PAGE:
Hence, there is no doubt that there exists a being, than which nothing greater can be conceived, and it exists both in the understanding and in reality. The argument in this difficult passage can accurately be summarized in standard form: It is a conceptual truth or, so to speak, true by definition that God is a being than which none greater can be imagined that is, the greatest possible being that can be imagined.

First Way - The Argument From Motion

God exists as an idea in the mind. A being that exists as an idea in the mind and in reality is, other things being equal, greater than a being that exists only as an idea in the mind. Thus, if God exists only as an idea in the mind, then we can imagine something that is greater than God that is, a greatest possible being that does exist.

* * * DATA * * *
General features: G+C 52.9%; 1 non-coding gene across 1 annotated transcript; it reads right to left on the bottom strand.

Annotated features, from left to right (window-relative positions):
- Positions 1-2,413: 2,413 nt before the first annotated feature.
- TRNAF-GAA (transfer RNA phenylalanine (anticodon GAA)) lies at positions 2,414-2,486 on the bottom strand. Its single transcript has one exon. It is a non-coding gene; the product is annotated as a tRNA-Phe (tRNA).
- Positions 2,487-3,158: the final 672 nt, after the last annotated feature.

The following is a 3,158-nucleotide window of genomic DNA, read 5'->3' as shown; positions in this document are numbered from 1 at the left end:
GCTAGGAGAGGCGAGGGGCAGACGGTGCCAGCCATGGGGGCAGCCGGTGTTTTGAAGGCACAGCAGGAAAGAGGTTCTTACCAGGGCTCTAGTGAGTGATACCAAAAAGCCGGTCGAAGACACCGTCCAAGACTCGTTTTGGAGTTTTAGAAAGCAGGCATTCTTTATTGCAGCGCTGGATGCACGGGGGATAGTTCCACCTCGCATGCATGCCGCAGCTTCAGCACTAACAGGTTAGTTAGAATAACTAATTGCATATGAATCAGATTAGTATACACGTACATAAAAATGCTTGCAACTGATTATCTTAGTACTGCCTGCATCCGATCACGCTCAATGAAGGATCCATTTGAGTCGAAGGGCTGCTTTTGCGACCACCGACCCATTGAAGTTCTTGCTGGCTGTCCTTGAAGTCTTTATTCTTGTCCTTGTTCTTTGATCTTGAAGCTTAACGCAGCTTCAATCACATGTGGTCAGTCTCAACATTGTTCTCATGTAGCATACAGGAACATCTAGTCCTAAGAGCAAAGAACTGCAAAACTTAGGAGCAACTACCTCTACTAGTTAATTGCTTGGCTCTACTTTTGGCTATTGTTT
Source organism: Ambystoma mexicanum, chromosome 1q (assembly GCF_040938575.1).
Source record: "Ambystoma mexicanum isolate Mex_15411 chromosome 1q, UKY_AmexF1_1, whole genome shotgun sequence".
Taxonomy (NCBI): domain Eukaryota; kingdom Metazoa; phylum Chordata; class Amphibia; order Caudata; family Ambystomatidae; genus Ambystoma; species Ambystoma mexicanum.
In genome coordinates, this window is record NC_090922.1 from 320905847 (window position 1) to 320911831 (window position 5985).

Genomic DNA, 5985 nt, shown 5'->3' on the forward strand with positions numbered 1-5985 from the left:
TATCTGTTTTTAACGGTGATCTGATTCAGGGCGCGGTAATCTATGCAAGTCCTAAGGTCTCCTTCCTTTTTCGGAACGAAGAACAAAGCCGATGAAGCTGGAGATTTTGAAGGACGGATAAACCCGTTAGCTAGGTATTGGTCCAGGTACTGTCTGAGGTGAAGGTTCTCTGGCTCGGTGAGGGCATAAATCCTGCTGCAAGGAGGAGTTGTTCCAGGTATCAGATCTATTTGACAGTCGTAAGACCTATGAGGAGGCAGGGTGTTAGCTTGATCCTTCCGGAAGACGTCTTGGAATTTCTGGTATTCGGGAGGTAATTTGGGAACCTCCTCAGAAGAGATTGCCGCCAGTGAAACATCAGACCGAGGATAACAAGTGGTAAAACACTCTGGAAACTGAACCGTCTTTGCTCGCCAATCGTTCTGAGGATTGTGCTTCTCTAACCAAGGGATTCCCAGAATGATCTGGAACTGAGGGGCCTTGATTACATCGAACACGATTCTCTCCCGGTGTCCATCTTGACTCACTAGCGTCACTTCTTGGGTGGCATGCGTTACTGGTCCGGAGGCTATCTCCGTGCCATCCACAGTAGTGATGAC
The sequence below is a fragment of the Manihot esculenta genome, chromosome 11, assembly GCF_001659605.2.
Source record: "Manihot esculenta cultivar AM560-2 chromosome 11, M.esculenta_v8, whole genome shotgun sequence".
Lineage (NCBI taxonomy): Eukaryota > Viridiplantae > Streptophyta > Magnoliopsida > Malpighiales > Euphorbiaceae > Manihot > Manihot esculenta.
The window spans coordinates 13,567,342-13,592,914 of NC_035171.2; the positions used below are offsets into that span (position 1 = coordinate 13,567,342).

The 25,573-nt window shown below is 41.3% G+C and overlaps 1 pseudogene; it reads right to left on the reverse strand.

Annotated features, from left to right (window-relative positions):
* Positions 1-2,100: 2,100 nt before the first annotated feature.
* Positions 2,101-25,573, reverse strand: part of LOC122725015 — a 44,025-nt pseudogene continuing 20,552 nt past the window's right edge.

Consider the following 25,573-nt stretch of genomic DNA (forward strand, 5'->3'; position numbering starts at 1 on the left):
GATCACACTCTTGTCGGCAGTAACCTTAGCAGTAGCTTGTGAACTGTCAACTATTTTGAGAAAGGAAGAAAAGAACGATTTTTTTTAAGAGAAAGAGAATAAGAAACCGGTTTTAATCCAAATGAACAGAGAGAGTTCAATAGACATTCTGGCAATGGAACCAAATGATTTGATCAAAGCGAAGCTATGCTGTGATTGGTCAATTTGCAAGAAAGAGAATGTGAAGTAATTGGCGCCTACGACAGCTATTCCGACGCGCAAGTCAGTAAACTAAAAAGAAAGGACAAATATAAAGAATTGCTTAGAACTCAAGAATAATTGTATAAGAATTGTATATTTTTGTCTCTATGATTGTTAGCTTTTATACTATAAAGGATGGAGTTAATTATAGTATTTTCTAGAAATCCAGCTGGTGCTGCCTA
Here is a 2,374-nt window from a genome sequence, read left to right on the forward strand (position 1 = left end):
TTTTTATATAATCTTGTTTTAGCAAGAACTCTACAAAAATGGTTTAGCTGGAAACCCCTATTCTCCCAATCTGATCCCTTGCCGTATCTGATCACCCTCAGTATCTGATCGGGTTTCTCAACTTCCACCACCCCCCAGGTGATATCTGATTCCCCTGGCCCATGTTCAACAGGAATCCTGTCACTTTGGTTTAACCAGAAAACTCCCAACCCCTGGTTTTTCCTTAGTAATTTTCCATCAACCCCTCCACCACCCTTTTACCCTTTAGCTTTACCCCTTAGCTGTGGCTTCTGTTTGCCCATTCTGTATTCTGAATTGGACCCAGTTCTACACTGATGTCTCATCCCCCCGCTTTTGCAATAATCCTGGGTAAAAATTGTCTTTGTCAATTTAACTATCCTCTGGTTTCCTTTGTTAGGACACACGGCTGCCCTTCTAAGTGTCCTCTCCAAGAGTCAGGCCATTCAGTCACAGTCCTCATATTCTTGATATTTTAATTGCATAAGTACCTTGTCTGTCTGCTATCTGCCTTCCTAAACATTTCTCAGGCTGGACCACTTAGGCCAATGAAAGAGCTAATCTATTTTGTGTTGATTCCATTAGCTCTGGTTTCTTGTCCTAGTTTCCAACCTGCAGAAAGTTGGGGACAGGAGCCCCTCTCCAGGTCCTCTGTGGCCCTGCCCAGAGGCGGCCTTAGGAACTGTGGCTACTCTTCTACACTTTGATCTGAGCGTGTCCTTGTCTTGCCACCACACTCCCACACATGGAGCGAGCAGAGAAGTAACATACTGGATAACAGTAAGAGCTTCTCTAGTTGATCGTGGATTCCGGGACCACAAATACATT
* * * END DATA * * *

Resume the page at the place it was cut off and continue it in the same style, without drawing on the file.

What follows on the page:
But we cannot imagine something that is greater than God for it is a contradiction to suppose that we can imagine a being greater than the greatest possible being that can be imagined.

Intuitively, one can think of the argument as being powered by two ideas. The first, expressed by Premise 2, is that we have a coherent idea of a being that instantiates all of the perfections. Otherwise put, Premise 2 asserts that we have a coherent idea of a being that instantiates every property that makes a being greater, other things being equal, than it would have been without that property such properties are also known as "great-making" properties.

Premise 3 asserts that existence is a perfection or great-making property. Accordingly, the very concept of a being that instantiates all the perfections implies that it exists. Since Premise 3 asserts that existence is a perfection, it follows that B lacks a perfection.

But this contradicts the assumption that B is a being that instantiates all the perfections. Thus, according to this reasoning, it follows that B exists. As the objection is sometimes put, Anselm simply defines things into existence-and this cannot be done.